Pain and Discomfort

I promise this won’t turn into a fully fledged injury blog, but the second week of my own injury has given me lots to think about. When I first hurt myself, I thought the initial phase would be the most challenging. That physically not being capable of moving around would be a pain in the ass, given all of the things I had to do.

And I was somewhat correct – not being able to move does stink. But in the most acute phase of injury, most of us accept that we shouldn’t be moving around, take it easy, and get other people to do stuff for us. And that is what I did.

The second week of my injury has been the more mentally challenging one so far. At the start of the week, my doc was optimistic, I was responding well to therapy and was making progress. He was 80% confident that we were dealing with a sprain, not a tear, and that we should get more aggressive with the therapy. I am on board – I like the sound of aggressive therapy, makes it sound like we’re getting somewhere.

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I push deeper into my range of motion, I work on climbing stairs, I start walking unassisted. It all goes pretty well.

And then today, he re-tests, and the tests that matter are still painful, and I’m on my way for an MRI.

Harrumph.

Here’s why this week is challenging – I really want to get better. I want to be able to train the way I’m used to, I want to get back on skates (in an appropriate time frame), I want not to worry each time I step my left foot on the ground.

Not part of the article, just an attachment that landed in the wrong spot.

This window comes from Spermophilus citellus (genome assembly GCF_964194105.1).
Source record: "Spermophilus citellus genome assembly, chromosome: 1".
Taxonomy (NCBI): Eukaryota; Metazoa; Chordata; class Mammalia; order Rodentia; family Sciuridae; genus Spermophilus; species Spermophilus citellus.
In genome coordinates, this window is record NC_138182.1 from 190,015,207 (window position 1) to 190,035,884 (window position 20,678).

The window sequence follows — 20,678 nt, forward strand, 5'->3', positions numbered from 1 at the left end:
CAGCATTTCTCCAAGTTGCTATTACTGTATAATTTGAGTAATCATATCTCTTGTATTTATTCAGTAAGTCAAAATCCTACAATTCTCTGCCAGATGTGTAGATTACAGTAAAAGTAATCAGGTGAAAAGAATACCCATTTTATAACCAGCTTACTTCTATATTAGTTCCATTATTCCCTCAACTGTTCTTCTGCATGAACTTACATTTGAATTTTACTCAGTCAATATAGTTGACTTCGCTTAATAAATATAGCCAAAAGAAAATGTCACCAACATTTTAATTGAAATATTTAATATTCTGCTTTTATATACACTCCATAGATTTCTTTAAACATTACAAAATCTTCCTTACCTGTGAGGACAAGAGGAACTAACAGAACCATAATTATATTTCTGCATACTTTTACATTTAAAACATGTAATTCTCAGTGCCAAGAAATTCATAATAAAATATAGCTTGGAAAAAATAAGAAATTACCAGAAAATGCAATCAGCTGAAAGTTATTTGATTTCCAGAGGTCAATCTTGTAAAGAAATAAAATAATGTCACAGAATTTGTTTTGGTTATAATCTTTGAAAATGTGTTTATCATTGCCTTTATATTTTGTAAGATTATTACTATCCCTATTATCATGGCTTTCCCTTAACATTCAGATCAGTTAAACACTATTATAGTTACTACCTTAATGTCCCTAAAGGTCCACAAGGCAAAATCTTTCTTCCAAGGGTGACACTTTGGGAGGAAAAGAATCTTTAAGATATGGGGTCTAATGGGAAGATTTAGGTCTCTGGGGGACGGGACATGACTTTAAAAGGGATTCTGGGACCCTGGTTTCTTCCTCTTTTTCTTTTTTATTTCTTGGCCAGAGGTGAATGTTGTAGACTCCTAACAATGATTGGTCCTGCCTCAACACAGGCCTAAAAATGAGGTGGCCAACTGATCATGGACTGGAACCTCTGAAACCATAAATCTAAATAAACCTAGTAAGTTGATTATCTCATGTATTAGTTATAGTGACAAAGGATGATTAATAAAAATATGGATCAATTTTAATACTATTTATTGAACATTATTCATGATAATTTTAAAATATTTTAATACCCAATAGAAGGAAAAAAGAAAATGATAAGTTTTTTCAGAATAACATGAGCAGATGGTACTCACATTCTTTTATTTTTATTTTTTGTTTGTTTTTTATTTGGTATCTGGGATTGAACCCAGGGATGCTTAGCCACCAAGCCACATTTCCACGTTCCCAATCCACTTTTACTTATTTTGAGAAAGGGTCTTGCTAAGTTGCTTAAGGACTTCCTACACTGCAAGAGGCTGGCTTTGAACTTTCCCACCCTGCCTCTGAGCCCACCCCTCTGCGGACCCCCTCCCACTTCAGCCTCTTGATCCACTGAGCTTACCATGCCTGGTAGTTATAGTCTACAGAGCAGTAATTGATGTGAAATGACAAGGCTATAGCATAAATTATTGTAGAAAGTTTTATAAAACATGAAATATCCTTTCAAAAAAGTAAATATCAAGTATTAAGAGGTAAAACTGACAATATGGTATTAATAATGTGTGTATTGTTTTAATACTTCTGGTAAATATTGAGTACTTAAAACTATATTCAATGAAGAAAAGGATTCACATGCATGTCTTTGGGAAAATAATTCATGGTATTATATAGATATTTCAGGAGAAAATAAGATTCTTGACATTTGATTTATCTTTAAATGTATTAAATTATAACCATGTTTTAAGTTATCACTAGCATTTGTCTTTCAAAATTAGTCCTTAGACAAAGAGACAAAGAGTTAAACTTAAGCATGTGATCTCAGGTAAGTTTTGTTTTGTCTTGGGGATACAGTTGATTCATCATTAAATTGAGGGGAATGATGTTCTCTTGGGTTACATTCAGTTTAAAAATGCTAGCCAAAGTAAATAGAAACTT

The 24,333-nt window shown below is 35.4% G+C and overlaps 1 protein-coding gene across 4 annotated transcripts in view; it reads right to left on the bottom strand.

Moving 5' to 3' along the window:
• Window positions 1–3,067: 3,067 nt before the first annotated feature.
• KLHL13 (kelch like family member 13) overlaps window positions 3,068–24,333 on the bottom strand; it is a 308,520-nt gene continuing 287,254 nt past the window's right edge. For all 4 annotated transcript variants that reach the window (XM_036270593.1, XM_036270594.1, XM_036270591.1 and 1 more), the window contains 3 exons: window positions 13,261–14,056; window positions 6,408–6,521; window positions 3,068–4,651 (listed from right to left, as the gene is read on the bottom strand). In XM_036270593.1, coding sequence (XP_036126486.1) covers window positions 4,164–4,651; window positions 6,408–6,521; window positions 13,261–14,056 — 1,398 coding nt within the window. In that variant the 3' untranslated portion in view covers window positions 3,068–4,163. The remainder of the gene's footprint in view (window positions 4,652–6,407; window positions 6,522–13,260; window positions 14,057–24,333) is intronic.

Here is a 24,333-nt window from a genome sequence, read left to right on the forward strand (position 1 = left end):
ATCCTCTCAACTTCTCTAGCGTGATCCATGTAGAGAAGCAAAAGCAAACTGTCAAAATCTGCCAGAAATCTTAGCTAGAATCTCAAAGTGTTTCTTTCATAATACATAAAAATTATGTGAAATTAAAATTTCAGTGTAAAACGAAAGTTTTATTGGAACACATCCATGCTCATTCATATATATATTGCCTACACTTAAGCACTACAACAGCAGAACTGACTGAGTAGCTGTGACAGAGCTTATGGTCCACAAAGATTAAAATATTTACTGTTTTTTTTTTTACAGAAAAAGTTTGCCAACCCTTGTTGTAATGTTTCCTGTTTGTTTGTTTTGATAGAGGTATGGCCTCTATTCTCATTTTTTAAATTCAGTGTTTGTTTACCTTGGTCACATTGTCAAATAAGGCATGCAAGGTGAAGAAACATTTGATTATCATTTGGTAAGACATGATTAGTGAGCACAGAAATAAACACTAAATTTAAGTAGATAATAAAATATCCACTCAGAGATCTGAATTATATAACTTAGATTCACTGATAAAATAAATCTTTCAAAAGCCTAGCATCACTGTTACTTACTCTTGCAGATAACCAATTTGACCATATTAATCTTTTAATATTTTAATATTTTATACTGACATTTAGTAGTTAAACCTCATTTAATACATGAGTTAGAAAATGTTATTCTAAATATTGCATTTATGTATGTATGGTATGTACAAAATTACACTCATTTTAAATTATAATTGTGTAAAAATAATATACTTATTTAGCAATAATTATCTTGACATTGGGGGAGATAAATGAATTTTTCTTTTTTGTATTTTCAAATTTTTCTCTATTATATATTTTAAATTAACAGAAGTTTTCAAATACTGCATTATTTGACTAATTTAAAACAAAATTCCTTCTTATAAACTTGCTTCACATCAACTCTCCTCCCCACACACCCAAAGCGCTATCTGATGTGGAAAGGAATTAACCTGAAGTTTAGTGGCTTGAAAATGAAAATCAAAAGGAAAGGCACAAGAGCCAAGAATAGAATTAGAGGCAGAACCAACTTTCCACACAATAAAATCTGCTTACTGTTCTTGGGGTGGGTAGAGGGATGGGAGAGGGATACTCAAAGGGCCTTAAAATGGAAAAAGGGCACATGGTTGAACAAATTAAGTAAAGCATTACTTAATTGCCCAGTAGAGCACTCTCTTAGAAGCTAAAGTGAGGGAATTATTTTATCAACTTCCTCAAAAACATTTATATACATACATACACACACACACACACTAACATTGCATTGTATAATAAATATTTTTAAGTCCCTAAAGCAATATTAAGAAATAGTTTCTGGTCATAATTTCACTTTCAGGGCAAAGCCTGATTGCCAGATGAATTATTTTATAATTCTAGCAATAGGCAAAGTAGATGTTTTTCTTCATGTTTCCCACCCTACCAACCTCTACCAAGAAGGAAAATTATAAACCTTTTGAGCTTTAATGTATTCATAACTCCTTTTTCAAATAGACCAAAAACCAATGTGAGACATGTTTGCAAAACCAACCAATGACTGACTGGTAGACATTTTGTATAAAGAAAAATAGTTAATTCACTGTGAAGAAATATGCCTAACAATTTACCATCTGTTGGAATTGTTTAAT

More than anything, though, I want to have a clearer idea of what is discomfort (coming from my other tight muscles, or my overly cautious brain), and what is pain my injury.

As a trainer, I help people differentiate between pain and discomfort all the time. Climbing stairs is tough after leg day? That’s probably discomfort. Hurts to put any weight on your heel? That’s probably pain. A certain amount of discomfort is to be expected when you’re training, rehabbing, or doing anything new. Pain is not. There’s no black and white though, sometimes the two are hard to tell apart. It’s even tougher when your brain expects the pain to come.

When you really hurt yourself, your body does everything in its power to protect that injured part. It develops compensatory movement patterns, it stiffens other muscles, and your brain starts helicopter parenting. Worry hovers around your every move, things that you never used to think about become terrifying (walking down stairs for me).

When the doc was more confident, so was I. There’s a silly part of me that doesn’t want the MRI because knowing what is actually going on inside my tissue will confirm that I am, indeed, injured. I wasn’t expecting the difficulty of this part – the not knowing, the constant reevaluation of pain and discomfort. This is a hard part.

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I promise that next week we’ll talk about something cheerier.

Are you struggling with pain? With not knowing what is pain? How are you getting through? Sharing makes us all stronger.

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